Mini Review ARTICLE
Tau phosphorylation in female neurodegeneration: role of estrogens, progesterone and prolactin
- 1Departamento de Neurobiología Celular y Molecular, Instituto de Neurobiología, Universidad Nacional Autonoma de Mexico, Mexico
- 2Unidad de Investigación Médica en Farmacología, Hospital de Especialidades, Centro Médico Nacional Siglo XXI, Instituto Mexicano del Seguro Social (IMSS), Mexico
- 3Centro de Investigación Biomédica de Michoacán, Instituto Mexicano del Seguro Social (IMSS), Mexico
Sex differences are important to consider when studying different psychiatric, neurodevelopmental and neurodegenerative disorders, including Alzheimer's disease (AD). These disorders can be affected by dimorphic changes in the central nervous system (CNS), and be influenced by sex-specific hormones and neuroactive steroids. In fact, AD is more prevalent in women than in men. One of the main characteristics of AD is the formation of neurofibrillary tangles, composed of the phosphoprotein Tau, and neuronal loss in specific brain regions. The scope of this work is to review the existing evidence on how a set of hormones (estrogen, progesterone and prolactin) affects tau phosphorylation in the brain of females under both physiological and pathological conditions.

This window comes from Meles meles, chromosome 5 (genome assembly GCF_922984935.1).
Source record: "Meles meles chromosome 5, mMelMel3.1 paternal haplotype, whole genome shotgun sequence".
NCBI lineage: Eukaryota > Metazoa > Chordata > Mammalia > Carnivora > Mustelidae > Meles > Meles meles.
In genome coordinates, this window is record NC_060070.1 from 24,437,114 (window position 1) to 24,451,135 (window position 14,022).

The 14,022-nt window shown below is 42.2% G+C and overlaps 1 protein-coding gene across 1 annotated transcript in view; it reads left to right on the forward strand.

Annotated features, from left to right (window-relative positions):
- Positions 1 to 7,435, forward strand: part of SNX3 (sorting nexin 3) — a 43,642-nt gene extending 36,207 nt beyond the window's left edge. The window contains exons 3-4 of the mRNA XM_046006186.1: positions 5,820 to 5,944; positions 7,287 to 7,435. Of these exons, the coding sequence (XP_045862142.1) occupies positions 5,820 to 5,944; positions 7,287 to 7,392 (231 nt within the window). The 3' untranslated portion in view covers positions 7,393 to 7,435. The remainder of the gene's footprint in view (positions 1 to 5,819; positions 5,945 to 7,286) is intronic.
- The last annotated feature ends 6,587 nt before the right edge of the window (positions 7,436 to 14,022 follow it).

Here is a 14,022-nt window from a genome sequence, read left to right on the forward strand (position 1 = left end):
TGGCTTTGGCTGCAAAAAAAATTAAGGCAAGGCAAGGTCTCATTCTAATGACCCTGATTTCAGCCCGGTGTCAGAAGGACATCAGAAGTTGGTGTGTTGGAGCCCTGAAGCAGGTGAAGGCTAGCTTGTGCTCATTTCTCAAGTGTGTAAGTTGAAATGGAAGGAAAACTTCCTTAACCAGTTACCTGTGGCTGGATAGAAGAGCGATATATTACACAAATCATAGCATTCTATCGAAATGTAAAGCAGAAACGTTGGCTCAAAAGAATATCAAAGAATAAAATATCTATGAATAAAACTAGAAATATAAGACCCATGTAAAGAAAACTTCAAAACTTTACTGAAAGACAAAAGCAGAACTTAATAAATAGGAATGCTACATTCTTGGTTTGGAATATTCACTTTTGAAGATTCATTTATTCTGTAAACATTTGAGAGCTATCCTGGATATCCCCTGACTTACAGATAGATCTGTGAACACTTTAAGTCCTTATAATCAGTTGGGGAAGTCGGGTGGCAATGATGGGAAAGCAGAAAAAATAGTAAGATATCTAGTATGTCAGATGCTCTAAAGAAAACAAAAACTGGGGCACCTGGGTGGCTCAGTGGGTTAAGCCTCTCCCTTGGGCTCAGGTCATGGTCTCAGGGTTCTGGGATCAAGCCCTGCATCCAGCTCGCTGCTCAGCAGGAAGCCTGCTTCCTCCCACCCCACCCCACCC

Keywords: Tau phosphorylation, estrogen, Progesterone, Prolactin, Hippocampus, Neuroprotection, neurodegenerative disease, Reproduction
Received: 13 Dec 2017;
Accepted: 14 Mar 2018.
Edited by:Alfonso Abizaid, Carleton University, Canada
Reviewed by:Ben Nephew, Tufts University Cummings School of Veterinary Medicine, United States
Barbara Woodside, Concordia University, Canada
Copyright: © 2018 Muñoz-Mayorga, Guerra-Araiza, Torner and Morales. This is an open-access article distributed under the terms of the Creative Commons Attribution License (CC BY). The use, distribution or reproduction in other forums is permitted, provided the original author(s) and the copyright owner are credited and that the original publication in this journal is cited, in accordance with accepted academic practice. No use, distribution or reproduction is permitted which does not comply with these terms.
* Correspondence: PhD. Teresa Morales, Instituto de Neurobiología, Universidad Nacional Autonoma de Mexico, Departamento de Neurobiología Celular y Molecular, Boulevard Juriquilla # 3001, UNAM Campus Juriquilla, Juriquilla, 76230, Querétaro, Mexico, firstname.lastname@example.org